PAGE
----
Impacts of decentralised power generation on distribution networks: a statistical typology of European countries
by Darius Corbier, Frédéric Gonand and Marie Bessec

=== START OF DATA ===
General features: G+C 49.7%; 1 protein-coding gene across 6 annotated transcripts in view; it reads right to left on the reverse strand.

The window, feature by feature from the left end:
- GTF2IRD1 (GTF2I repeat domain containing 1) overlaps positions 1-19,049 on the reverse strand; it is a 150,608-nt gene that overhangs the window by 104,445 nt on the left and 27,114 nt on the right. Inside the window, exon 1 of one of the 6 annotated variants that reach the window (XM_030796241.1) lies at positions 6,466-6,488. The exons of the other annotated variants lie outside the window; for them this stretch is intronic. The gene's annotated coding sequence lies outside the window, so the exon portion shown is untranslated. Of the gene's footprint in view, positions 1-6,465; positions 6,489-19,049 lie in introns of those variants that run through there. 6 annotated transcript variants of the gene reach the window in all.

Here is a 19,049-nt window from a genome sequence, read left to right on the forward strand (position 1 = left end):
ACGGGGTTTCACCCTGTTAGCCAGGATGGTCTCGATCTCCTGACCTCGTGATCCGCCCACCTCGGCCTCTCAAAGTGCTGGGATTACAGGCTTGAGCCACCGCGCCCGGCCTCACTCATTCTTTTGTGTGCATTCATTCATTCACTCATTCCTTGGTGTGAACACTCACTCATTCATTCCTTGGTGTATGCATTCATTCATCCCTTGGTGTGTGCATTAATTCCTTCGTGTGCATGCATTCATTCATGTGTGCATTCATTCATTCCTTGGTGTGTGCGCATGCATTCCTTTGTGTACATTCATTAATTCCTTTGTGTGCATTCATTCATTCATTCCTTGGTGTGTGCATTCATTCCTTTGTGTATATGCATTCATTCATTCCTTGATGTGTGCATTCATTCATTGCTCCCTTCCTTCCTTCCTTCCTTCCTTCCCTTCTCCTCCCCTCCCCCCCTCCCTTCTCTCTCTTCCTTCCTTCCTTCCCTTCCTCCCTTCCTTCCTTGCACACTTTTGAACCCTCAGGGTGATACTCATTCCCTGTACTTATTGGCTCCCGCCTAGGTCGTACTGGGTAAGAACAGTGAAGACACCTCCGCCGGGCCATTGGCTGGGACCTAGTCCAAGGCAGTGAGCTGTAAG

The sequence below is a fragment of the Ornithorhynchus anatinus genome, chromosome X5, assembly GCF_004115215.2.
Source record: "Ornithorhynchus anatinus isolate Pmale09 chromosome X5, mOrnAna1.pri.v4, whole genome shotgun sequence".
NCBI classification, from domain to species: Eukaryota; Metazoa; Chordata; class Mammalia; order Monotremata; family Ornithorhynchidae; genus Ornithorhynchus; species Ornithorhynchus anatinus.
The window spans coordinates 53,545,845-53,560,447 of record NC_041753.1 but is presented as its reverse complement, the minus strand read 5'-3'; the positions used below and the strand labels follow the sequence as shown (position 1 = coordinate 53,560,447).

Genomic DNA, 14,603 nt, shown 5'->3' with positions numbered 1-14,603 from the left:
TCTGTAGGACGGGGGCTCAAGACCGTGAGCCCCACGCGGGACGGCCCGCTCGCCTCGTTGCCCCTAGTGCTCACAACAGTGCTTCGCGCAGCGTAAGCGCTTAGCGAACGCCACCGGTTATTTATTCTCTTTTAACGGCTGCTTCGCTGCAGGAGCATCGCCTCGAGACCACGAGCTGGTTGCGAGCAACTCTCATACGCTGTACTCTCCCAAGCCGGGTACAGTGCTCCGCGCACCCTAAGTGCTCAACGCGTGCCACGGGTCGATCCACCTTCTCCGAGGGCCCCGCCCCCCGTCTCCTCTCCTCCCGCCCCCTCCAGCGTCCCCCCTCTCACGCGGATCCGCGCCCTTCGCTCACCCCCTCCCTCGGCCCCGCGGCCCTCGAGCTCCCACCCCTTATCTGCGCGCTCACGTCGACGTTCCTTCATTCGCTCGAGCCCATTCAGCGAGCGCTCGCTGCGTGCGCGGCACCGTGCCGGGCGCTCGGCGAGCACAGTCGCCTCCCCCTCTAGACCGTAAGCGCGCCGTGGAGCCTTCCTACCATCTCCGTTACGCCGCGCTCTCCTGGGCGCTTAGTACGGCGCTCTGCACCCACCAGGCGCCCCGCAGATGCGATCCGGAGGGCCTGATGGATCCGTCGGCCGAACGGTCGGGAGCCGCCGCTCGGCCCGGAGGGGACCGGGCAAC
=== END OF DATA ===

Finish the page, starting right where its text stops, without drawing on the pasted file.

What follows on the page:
The development of decentralised sources of power produced out of renewable energies has been triggering far-reaching consequences for DSOs over the past decade. Our paper benchmarks across more than 20 European countries the impact of the development of renewables on the physical characteristics of power distribution networks and on their investments. It builds quantitative indicators about the dynamics of installed capacity of and generation from renewable sources of electricity, electric independence, quality of electric distribution, the amount of smart grids investments, DSOs capital expenditures, the length of the distribution networks, overall costs of power networks paid by private agents, and electric losses, all in relation with the development of decentralised generation. The heterogeneity of these indicators across Europe appears to be wide notably because of physical constraints, historic legacies or policy and regulatory choices. A cluster analysis allows for deriving 5 groups of countries that display statistically homogenous characteristics. Our results may provide decision makers and regulators with a tool helping them to concentrate on the main issues specific to their countries as compared to the European median, and to look for possible solutions in the experience of other clusters which are shown to perform better for some indicators.